Everyone suspected that Midnight Cowboy would win the 1969 Best Picture Oscar. Because it had sadness, soul, big-city grit, great performances, great music and visual poetry…obviously a deeper, meatier, more ambitious film than Anne of the Thousand Days, Butch Cassidy and the Sundance Kid and Hello, Dolly!, which were also nominated.

But deep down I adored the fifth competitor, Costa GavrasZ, a little bit more than Midnight Cowboy, partly because I was creeped out by the Bob Balaban blowjob scene. I wouldn’t have been the least bit unhappy if Z had won.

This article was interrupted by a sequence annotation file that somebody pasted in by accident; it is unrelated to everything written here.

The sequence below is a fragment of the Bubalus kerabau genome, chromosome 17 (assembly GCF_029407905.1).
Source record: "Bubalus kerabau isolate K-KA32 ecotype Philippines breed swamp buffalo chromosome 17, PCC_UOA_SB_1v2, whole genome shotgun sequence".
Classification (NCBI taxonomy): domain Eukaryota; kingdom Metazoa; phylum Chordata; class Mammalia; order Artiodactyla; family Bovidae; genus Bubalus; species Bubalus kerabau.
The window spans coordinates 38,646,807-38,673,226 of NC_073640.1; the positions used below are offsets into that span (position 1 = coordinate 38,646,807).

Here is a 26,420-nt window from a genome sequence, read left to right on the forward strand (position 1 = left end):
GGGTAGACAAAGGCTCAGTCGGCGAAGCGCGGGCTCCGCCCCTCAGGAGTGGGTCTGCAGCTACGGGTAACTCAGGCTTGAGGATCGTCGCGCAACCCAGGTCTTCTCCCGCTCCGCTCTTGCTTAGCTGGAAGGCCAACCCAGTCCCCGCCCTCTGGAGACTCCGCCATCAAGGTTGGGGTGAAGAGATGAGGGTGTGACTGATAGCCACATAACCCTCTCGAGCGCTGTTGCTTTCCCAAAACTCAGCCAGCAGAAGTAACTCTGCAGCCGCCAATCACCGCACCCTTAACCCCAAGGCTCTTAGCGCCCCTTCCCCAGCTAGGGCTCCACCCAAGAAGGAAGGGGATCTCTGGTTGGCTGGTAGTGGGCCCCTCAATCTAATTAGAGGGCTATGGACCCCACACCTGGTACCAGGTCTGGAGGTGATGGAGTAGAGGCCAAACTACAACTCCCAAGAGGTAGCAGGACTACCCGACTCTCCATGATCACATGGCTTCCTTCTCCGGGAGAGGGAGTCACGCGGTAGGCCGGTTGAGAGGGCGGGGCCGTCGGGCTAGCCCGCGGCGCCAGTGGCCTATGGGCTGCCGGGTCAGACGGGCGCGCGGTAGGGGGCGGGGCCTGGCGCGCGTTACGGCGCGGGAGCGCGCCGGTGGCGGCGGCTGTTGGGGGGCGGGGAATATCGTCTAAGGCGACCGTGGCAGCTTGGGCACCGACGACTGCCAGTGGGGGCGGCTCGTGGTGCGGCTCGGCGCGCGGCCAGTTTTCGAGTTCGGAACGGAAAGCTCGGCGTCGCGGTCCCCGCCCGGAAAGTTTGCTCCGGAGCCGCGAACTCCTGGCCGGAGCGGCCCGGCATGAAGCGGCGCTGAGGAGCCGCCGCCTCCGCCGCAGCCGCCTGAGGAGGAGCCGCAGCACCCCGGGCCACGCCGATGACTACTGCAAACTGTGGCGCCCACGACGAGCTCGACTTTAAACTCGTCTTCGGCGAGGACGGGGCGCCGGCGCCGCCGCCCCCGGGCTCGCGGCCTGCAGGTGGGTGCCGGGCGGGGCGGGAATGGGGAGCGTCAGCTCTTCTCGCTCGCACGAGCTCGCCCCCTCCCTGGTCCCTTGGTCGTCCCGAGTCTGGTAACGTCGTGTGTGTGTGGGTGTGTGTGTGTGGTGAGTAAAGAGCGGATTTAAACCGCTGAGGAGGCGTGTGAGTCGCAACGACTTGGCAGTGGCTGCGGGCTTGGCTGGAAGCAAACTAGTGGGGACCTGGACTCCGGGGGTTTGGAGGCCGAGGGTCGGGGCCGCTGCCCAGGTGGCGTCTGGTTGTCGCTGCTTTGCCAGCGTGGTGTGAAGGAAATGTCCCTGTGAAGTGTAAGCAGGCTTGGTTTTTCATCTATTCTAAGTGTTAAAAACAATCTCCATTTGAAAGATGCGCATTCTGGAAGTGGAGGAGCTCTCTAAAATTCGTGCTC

Which of the five is the most beloved or most widely seen today? Butch Cassidy, most likely, with Midnight Cowboy a close second. Nobody cares about Hello, Dolly! or Anne of a Thousand Days, and for the most part Z is a low-profile arthouse curio — admired and respected by film connoisseurs but ignored by Joe and Jane Popcorn.

Jon Voight was regarded as a good, gentle soul in the spring of ’70 — he wouldn’t cross over into rightwing lunacy until the dawn of the 21st Century.